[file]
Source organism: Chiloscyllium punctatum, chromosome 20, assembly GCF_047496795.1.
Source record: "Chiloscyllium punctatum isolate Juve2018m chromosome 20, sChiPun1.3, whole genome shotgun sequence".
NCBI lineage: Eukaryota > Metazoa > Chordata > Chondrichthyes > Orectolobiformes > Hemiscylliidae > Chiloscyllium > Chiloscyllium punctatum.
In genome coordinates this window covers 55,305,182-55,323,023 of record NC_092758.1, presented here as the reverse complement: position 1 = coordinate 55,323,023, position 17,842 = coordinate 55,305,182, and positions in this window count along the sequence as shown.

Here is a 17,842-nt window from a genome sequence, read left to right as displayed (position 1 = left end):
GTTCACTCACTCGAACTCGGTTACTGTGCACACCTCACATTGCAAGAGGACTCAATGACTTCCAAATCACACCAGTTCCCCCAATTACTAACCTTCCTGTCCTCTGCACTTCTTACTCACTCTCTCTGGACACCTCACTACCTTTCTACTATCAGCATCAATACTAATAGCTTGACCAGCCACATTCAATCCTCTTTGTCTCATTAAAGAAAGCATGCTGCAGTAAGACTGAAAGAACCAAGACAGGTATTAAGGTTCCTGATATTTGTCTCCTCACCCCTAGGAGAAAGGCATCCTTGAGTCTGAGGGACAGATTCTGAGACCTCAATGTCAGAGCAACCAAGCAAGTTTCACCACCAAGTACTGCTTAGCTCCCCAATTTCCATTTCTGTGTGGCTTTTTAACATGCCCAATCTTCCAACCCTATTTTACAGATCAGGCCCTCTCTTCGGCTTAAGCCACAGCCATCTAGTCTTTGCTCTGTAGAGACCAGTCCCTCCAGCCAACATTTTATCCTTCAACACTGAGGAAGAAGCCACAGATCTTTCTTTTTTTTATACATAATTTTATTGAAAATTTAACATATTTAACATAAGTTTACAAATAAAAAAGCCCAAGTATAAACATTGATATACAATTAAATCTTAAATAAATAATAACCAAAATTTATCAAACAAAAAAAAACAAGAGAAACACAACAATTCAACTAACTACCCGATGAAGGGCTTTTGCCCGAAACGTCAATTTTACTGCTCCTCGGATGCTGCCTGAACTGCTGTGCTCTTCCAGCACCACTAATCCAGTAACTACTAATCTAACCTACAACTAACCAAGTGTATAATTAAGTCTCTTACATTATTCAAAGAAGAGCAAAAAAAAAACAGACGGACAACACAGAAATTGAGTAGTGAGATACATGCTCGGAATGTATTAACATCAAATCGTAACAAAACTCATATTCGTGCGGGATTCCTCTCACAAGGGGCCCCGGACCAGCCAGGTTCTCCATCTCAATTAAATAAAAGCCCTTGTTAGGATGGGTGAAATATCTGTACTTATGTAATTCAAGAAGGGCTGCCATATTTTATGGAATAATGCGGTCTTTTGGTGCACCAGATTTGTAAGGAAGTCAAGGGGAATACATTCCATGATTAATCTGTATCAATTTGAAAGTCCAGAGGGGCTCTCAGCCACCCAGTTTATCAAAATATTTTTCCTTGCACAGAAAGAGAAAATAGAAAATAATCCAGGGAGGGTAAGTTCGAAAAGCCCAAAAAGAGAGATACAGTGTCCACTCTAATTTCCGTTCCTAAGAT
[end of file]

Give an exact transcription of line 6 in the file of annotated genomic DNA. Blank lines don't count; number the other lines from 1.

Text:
GTTCACTCACTCGAACTCGGTTACTGTGCACACCTCACATTGCAAGAGGACTCAATGACTTCCAAATCACACCAGTTCCCCCAATTACTAACCTTCCTGTCCTCTGCACTTCTTACTCACTCTCTCTGGACACCTCACTACCTTTCTACTATCAGCATCAATACTAATAGCTTGACCAGCCACATTCAATCCTCTTTGTCTCATTAAAGAAAGCATGCTGCAGTAAGACTGAAAGAACCAAGACAGGTATTAAGGTTCCTGATATTTGTCTCCTCACCCCTAGGAGAAAGGCATCCTTGAGTCTGAGGGACAGATTCTGAGACCTCAATGTCAGAGCAACCAAGCAAGTTTCACCACCAAGTACTGCTTAGCTCCCCAATTTCCATTTCTGTGTGGCTTTTTAACATGCCCAATCTTCCAACCCTATTTTACAGATCAGGCCCTCTCTTCGGCTTAAGCCACAGCCATCTAGTCTTTGCTCTGTAGAGACCAGTCCCTCCAGCCAACATTTTATCCTTCAACACTGAGGAAGAAGCCACAGATCTTTCTTTTTTTTATACATAATTTTATTGAAAATTTAACATATTTAACATAAGTTTACAAATAAAAAAGCCCAAGTATAAACATTGATATACAATTAAATCTTAAATAAATAATAACCAAAATTTATCAAACAAAAAAAAACAAGAGAAACACAACAATTCAACTAACTACCCGATGAAGGGCTTTTGCCCGAAACGTCAATTTTACTGCTCCTCGGATGCTGCCTGAACTGCTGTGCTCTTCCAGCACCACTAATCCAGTAACTACTAATCTAACCTACAACTAACCAAGTGTATAATTAAGTCTCTTACATTATTCAAAGAAGAGCAAAAAAAAAACAGACGGACAACACAGAAATTGAGTAGTGAGATACATGCTCGGAATGTATTAACATCAAATCGTAACAAAACTCATATTCGTGCGGGATTCCTCTCACAAGGGGCCCCGGACCAGCCAGGTTCTCCATCTCAATTAAATAAAAGCCCTTGTTAGGATGGGTGAAATATCTGTACTTATGTAATTCAAGAAGGGCTGCCATATTTTATGGAATAATGCGGTCTTTTGGTGCACCAGATTTGTAAGGAAGTCAAGGGGAATACATTCCATGATTAATCTGTATCAATTTGAAAGTCCAGAGGGGCTCTCAGCCACCCAGTTTATCAAAATATTTTTCCTTGCACAGAAAGAGAAAATAGAAAATAATCCAGGGAGGGTAAGTTCGAAAAGCCCAAAAAGAGAGATACAGTGTCCACTCTAATTTCCGTTCCTAAGAT